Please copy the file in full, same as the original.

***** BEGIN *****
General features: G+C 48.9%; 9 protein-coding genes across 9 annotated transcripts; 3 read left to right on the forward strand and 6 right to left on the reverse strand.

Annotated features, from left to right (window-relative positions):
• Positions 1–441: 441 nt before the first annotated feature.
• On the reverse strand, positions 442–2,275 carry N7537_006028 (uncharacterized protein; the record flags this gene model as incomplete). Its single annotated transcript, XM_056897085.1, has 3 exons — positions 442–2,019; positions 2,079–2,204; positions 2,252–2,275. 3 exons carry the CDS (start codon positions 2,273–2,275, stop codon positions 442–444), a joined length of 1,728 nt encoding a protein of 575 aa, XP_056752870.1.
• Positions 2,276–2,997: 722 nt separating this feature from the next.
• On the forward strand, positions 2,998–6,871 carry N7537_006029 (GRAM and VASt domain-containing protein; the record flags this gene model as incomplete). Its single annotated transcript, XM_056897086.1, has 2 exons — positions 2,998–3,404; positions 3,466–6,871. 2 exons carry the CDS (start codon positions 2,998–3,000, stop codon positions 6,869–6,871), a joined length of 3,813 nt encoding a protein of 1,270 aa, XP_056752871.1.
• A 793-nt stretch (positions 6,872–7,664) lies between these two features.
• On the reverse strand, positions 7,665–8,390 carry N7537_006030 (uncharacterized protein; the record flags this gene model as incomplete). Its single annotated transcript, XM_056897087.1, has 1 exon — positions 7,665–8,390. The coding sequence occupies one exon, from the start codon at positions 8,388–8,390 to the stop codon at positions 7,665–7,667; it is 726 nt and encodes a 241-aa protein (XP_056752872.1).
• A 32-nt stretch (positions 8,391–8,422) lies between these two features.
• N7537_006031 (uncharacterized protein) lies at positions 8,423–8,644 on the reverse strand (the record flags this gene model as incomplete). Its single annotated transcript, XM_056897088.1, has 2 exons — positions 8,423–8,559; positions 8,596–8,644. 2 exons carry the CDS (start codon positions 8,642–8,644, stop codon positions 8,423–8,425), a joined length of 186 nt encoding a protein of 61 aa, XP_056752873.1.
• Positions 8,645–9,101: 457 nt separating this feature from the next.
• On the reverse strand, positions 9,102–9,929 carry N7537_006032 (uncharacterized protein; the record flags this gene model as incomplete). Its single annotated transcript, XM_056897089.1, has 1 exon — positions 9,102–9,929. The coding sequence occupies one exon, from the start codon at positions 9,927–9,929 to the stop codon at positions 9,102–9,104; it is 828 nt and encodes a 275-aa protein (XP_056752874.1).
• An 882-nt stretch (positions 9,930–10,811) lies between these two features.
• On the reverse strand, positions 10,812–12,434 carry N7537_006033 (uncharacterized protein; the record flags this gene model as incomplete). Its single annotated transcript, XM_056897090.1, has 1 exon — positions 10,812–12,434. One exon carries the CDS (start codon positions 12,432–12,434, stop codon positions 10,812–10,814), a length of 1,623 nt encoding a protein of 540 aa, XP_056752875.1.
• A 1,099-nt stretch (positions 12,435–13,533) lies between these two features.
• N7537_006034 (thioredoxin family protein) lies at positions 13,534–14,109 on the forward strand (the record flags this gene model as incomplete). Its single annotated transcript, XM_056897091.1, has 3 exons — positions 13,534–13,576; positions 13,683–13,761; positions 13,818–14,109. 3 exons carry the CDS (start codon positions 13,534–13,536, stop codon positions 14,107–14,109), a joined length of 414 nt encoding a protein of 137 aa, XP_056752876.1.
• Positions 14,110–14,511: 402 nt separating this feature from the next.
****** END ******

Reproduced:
General features: G+C 48.9%; 9 protein-coding genes across 9 annotated transcripts; 3 read left to right on the forward strand and 6 right to left on the reverse strand.

Annotated features, from left to right (window-relative positions):
• Positions 1–441: 441 nt before the first annotated feature.
• On the reverse strand, positions 442–2,275 carry N7537_006028 (uncharacterized protein; the record flags this gene model as incomplete). Its single annotated transcript, XM_056897085.1, has 3 exons — positions 442–2,019; positions 2,079–2,204; positions 2,252–2,275. 3 exons carry the CDS (start codon positions 2,273–2,275, stop codon positions 442–444), a joined length of 1,728 nt encoding a protein of 575 aa, XP_056752870.1.
• Positions 2,276–2,997: 722 nt separating this feature from the next.
• On the forward strand, positions 2,998–6,871 carry N7537_006029 (GRAM and VASt domain-containing protein; the record flags this gene model as incomplete). Its single annotated transcript, XM_056897086.1, has 2 exons — positions 2,998–3,404; positions 3,466–6,871. 2 exons carry the CDS (start codon positions 2,998–3,000, stop codon positions 6,869–6,871), a joined length of 3,813 nt encoding a protein of 1,270 aa, XP_056752871.1.
• A 793-nt stretch (positions 6,872–7,664) lies between these two features.
• On the reverse strand, positions 7,665–8,390 carry N7537_006030 (uncharacterized protein; the record flags this gene model as incomplete). Its single annotated transcript, XM_056897087.1, has 1 exon — positions 7,665–8,390. The coding sequence occupies one exon, from the start codon at positions 8,388–8,390 to the stop codon at positions 7,665–7,667; it is 726 nt and encodes a 241-aa protein (XP_056752872.1).
• A 32-nt stretch (positions 8,391–8,422) lies between these two features.
• N7537_006031 (uncharacterized protein) lies at positions 8,423–8,644 on the reverse strand (the record flags this gene model as incomplete). Its single annotated transcript, XM_056897088.1, has 2 exons — positions 8,423–8,559; positions 8,596–8,644. 2 exons carry the CDS (start codon positions 8,642–8,644, stop codon positions 8,423–8,425), a joined length of 186 nt encoding a protein of 61 aa, XP_056752873.1.
• Positions 8,645–9,101: 457 nt separating this feature from the next.
• On the reverse strand, positions 9,102–9,929 carry N7537_006032 (uncharacterized protein; the record flags this gene model as incomplete). Its single annotated transcript, XM_056897089.1, has 1 exon — positions 9,102–9,929. The coding sequence occupies one exon, from the start codon at positions 9,927–9,929 to the stop codon at positions 9,102–9,104; it is 828 nt and encodes a 275-aa protein (XP_056752874.1).
• An 882-nt stretch (positions 9,930–10,811) lies between these two features.
• On the reverse strand, positions 10,812–12,434 carry N7537_006033 (uncharacterized protein; the record flags this gene model as incomplete). Its single annotated transcript, XM_056897090.1, has 1 exon — positions 10,812–12,434. One exon carries the CDS (start codon positions 12,432–12,434, stop codon positions 10,812–10,814), a length of 1,623 nt encoding a protein of 540 aa, XP_056752875.1.
• A 1,099-nt stretch (positions 12,435–13,533) lies between these two features.
• N7537_006034 (thioredoxin family protein) lies at positions 13,534–14,109 on the forward strand (the record flags this gene model as incomplete). Its single annotated transcript, XM_056897091.1, has 3 exons — positions 13,534–13,576; positions 13,683–13,761; positions 13,818–14,109. 3 exons carry the CDS (start codon positions 13,534–13,536, stop codon positions 14,107–14,109), a joined length of 414 nt encoding a protein of 137 aa, XP_056752876.1.
• Positions 14,110–14,511: 402 nt separating this feature from the next.